Other festivities taking place alongside the main event include a street food festival, which features traditional food from local farms.

Here you can try fresh lamb and pork shashlik (kebab), and bread with the Soviet hammer and sickle baked into it.

Dmitri Lovetsky/The Associated Press
Billboard with portraits of honorary residents of TiraspolDmitri Lovetsky/The Associated Press

Where can I try brandy and caviar in Transnistria?

There are some modern sights to see in Transnistria though, such as the state-of-the art Sheriff stadium and sports complex, which includes four arenas, eight full-size training fields, a children’s football academy and the FC Sheriff football players’ complex.

You can also take a tour of the Aquatir complex, one of the largest sturgeon breeding facilities and black caviar-processing industrial parks in Europe. Or discover how cognac is made at the legendary Kvint Brandy Factory.

The factory has produced its award-winning Kvint brandy for over 120 years, as well as vodka, gin and wines.


The lively Zeleni Green market has been a landmark of the city for over 220 years. Here you will find fresh fruit and vegetables, meat, fish, dairy products and clothes at cheap prices.

Visit the Nativity of Christ Cathedral

Next to the market, you'll find the most important cathedral in Tiraspol, the Nativity of Christ Cathedral - or Christmas Cathedral - built between 1998 and 2000. The cathedral is painted in Byzantine style, with colourful domes, arched walls and rich stained-glass windows.
The Nativity Church, also known as the Cathedral of the Birth of Christ, is the largest and newest church in

Transnistria Presidential Palace

The House of Soviets is one of the most recognisable buildings in Tiraspol, and is now home to the city council. In front of the building is a huge bust of Lenin, surrounded by photographs of the most memorable figures of the PMR.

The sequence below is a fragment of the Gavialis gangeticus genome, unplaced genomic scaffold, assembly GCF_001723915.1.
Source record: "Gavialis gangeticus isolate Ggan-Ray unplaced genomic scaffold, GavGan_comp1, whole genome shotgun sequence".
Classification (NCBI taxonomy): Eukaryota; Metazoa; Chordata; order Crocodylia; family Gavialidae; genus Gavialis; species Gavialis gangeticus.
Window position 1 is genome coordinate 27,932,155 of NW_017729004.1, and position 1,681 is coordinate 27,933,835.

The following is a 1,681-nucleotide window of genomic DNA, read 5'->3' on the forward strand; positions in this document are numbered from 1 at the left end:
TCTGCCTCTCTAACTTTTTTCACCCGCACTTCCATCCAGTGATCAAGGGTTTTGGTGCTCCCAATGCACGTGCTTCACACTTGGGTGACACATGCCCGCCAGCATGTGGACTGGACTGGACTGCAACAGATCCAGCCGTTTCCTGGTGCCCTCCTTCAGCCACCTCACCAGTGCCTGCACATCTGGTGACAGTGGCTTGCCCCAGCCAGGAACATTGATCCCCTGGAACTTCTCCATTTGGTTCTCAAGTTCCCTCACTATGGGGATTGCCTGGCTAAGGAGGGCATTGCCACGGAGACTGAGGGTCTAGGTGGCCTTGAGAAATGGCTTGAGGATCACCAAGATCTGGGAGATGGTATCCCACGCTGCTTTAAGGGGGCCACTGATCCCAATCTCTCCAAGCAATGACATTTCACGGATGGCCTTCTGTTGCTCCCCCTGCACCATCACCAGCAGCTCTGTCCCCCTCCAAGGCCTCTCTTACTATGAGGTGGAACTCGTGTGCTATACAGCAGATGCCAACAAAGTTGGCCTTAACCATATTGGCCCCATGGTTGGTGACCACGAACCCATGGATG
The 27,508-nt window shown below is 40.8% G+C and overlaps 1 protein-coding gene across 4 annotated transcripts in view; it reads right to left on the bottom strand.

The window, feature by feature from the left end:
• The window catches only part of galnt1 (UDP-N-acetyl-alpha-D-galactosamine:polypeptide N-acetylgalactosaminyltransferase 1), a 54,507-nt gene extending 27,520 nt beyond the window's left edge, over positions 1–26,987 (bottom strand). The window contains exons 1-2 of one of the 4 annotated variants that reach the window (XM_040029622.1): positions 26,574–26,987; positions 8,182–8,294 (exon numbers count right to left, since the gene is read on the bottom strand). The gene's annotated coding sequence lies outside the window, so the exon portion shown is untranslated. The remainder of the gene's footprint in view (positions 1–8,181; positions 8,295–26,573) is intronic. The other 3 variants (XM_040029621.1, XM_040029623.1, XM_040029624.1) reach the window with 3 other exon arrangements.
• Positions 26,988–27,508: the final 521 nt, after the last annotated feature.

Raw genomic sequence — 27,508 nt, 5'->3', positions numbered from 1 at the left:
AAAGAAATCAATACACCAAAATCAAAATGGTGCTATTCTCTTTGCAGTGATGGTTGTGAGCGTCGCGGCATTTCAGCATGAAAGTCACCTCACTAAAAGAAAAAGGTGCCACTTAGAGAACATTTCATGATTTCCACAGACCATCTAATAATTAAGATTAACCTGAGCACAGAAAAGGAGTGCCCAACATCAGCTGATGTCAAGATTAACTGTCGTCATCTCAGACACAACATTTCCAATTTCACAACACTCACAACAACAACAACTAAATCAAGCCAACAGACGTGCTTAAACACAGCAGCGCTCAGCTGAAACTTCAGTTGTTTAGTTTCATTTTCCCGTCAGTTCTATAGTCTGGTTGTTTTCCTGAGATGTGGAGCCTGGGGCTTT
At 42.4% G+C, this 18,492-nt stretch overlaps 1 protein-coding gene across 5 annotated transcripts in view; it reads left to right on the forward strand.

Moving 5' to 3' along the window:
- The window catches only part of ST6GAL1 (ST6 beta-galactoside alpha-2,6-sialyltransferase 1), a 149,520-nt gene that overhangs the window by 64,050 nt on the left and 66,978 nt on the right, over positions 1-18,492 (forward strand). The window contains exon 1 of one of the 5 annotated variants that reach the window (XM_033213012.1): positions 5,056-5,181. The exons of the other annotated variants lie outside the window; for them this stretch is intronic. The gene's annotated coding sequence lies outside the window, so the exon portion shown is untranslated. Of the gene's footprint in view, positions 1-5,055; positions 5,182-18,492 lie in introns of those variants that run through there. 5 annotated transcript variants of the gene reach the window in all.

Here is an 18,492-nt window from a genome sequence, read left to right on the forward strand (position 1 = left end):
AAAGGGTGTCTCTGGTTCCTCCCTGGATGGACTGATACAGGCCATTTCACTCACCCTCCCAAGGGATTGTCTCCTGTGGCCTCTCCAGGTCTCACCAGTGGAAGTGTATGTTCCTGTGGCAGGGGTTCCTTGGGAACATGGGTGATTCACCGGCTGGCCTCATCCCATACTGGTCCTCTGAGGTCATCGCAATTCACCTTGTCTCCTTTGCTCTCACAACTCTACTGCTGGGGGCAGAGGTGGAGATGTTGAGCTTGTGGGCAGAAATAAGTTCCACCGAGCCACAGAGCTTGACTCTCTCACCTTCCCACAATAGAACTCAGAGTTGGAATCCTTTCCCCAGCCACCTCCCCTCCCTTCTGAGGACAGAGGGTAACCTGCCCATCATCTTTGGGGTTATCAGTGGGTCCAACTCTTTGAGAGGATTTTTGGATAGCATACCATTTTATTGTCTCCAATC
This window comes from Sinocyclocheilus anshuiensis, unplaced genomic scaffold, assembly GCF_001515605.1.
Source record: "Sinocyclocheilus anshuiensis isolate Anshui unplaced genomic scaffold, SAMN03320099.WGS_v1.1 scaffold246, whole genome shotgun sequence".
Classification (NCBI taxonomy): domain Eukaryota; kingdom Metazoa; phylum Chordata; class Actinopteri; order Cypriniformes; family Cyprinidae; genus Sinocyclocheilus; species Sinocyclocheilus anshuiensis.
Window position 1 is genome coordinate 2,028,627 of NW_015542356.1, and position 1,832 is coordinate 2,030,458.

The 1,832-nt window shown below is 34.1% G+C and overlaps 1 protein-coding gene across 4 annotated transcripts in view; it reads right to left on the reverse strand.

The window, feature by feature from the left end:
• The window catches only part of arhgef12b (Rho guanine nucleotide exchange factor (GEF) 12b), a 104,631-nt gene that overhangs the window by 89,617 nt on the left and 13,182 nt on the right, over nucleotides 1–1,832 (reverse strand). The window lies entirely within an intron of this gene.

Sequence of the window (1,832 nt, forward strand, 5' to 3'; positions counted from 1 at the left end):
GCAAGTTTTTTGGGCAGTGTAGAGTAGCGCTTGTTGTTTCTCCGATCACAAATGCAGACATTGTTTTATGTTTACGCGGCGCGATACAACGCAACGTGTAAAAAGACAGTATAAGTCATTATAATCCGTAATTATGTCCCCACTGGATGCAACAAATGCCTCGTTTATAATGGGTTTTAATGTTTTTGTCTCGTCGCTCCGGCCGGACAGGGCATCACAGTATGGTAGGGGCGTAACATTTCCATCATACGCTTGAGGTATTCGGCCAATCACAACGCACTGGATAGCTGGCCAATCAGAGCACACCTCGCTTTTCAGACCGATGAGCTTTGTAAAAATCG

Also worth a visit is the Presidential Palace in the historic city centre, which houses an impressive Lenin statue.
House of Soviets -

What historical sites can I visit in Tiraspol?

In the heart of Tiraspol is Suvorov Square, which was called the Square of Stalin Constitution in Soviet times.


Here you'll find many monuments, including the statue of Alexander Suvorov, the last Generalissimo of the Russian Empire in the 17th century.

The square is next to Catherine Park, named after the Russian empress who signed the decree to found Tiraspol.

Dmitri Lovetsky/The Associated Press
emblem of the Transnistrian Moldavian Republic in Suvorov squareDmitri Lovetsky/The Associated Press

The Art Nouveau Museum of Local History - also known as Tiraspol United Museum - features exhibits reflecting different periods of life in the region.

Where is Bendery Fortress?

Not far from Tiraspol is the Bendery fortress and tank monument. The town of Bendery was the site of the worst fighting in the 1992 war.

The central square has a museum dedicated to the "tragedy at Bendery" and in Madagascar Park you'll find another statue of Lenin.